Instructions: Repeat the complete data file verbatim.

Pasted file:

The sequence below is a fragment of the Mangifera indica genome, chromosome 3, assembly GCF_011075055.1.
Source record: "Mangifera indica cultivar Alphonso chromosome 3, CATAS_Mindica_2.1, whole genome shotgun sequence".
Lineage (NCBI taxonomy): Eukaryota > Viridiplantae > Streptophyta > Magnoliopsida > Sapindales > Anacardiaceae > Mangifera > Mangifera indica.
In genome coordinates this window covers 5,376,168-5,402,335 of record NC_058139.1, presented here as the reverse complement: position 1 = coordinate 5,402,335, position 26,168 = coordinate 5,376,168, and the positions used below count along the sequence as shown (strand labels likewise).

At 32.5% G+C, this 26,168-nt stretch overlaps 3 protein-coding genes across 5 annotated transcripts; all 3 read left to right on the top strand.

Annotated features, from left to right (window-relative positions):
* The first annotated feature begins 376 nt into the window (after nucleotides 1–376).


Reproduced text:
The sequence below is a fragment of the Mangifera indica genome, chromosome 3, assembly GCF_011075055.1.
Source record: "Mangifera indica cultivar Alphonso chromosome 3, CATAS_Mindica_2.1, whole genome shotgun sequence".
Lineage (NCBI taxonomy): Eukaryota > Viridiplantae > Streptophyta > Magnoliopsida > Sapindales > Anacardiaceae > Mangifera > Mangifera indica.
In genome coordinates this window covers 5,376,168-5,402,335 of record NC_058139.1, presented here as the reverse complement: position 1 = coordinate 5,402,335, position 26,168 = coordinate 5,376,168, and the positions used below count along the sequence as shown (strand labels likewise).

At 32.5% G+C, this 26,168-nt stretch overlaps 3 protein-coding genes across 5 annotated transcripts; all 3 read left to right on the top strand.

Annotated features, from left to right (window-relative positions):
* The first annotated feature begins 376 nt into the window (after nucleotides 1–376).